“A solid economic case for sheep farmers to instead grow forests and become carbon offsetters.”
“Our sheep farmers are managing one of our most precious resources – grassland.”
It’s clear that trees are a good thing for many reasons:
But are they compatible with sheep – whether on hills and moors:
Or in narrow coombes?
Clearly, sheep have been part of the landscape for centuries:
However, there is growing thinking that they are more destructive than we thought:
Especially in the context of the debate around ‘rewilding’:
There is alternative thinking – that sheep and trees can not only co-inhabit the landscape – but in positive ways – and that includes local nature reserves:
As well as very ambitious projects:
This is from a piece from this week’s Conversation which looks at the latest thinking:
Britain needs to grow more trees – are sheep farms the answer?
Britain’s green fields and “wild” uplands may have become important parts of the national heritage, but they are landscapes wholly created by people. There’s no reason to think of these areas as precious natural resources to be preserved at all costs. If humans hadn’t chopped down the trees, most of what are now Britain’s sheep farms would still be part of the large forests that once covered the islands. So why can’t some of these areas be turned back into woodland?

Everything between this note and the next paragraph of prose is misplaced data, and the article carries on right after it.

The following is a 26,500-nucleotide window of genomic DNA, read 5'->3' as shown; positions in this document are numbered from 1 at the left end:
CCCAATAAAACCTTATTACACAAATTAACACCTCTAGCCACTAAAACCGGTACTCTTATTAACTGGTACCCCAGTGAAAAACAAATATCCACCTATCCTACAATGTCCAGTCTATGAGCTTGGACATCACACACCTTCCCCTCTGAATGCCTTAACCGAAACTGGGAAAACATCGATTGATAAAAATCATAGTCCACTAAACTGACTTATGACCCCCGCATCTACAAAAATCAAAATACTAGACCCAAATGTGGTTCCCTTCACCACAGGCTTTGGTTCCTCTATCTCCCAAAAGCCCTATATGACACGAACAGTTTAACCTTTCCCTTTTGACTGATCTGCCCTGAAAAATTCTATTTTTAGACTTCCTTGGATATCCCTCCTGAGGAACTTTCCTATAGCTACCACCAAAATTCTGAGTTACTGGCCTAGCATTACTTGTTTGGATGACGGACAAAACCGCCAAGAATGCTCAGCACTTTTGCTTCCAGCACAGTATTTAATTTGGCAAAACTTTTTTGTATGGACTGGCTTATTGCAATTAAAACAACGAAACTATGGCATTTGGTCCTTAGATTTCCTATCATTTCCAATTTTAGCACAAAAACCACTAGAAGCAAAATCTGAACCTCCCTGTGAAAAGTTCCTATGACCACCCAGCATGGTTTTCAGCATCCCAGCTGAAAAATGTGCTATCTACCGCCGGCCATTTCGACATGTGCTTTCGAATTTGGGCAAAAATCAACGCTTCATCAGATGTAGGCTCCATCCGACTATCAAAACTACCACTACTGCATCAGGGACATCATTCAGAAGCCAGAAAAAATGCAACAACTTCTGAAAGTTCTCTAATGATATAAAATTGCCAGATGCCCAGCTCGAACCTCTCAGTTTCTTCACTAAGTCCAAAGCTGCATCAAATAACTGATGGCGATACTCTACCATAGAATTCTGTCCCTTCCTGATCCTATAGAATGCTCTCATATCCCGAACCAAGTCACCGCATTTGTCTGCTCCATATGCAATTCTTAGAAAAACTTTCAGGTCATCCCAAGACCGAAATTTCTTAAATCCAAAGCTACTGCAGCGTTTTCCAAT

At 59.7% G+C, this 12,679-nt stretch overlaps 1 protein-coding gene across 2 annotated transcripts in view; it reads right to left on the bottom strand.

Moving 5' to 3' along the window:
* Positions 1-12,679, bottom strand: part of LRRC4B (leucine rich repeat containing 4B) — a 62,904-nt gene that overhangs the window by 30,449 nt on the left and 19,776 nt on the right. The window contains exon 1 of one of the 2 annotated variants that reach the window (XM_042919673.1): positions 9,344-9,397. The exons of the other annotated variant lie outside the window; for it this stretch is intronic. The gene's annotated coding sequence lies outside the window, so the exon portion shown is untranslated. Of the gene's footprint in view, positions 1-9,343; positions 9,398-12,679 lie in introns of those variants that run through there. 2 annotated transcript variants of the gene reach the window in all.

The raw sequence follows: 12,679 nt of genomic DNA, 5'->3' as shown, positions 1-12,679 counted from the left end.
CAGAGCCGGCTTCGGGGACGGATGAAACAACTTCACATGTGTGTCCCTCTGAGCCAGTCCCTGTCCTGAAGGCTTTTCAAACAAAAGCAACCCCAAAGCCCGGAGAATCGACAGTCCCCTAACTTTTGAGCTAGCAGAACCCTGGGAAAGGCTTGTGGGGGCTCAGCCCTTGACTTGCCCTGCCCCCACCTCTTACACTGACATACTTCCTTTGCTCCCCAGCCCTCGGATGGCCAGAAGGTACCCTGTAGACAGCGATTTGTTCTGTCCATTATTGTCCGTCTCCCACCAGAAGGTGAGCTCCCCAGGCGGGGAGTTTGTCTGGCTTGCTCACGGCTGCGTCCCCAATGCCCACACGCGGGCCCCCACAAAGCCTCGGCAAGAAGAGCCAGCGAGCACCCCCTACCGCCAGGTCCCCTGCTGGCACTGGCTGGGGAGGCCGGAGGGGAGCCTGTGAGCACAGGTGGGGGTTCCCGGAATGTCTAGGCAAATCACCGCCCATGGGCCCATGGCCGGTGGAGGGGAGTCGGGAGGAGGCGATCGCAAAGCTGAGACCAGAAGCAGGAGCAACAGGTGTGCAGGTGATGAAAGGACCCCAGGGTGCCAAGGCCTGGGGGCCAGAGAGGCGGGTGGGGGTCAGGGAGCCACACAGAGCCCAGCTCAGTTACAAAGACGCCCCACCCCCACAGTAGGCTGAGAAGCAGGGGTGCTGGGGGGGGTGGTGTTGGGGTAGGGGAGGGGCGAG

Doing so would help fight climate change, as trees absorb carbon from the air and keep it out of the atmosphere. As we found in our new research, there’s even a solid economic case for sheep farmers to instead grow forests and become carbon offsetters…
F&FF – Technical and Business Information
Some in the farming community think it’s a good idea – but most don’t:
NSA dismisses academics’ ‘trees better than sheep’ claims
… NSA chief executive Phil Stocker believes these arguments are too simplistic and overlook the multiple benefits of rearing sheep. “What these scientists ignore is that we have to look at land management on a multi-functional basis, not just one metric of carbon,” he said. “Our sheep farmers are managing one of our most precious resources – grassland – while also producing fantastic and nutritious food from it.”
Grassland also builds and stores soil carbon, he added, and creates wildlife habitats which specifically benefit curlews, lapwing, skylarks and barn owls. “It also enables people to improve their mental and physical wellbeing, and it avoids wildfires with their huge environmental consequences.”…
To finish, the most eloquent voice in English sheep farming is also passionate about wildlife: he has a huge Twitter following:
And he has a new book out: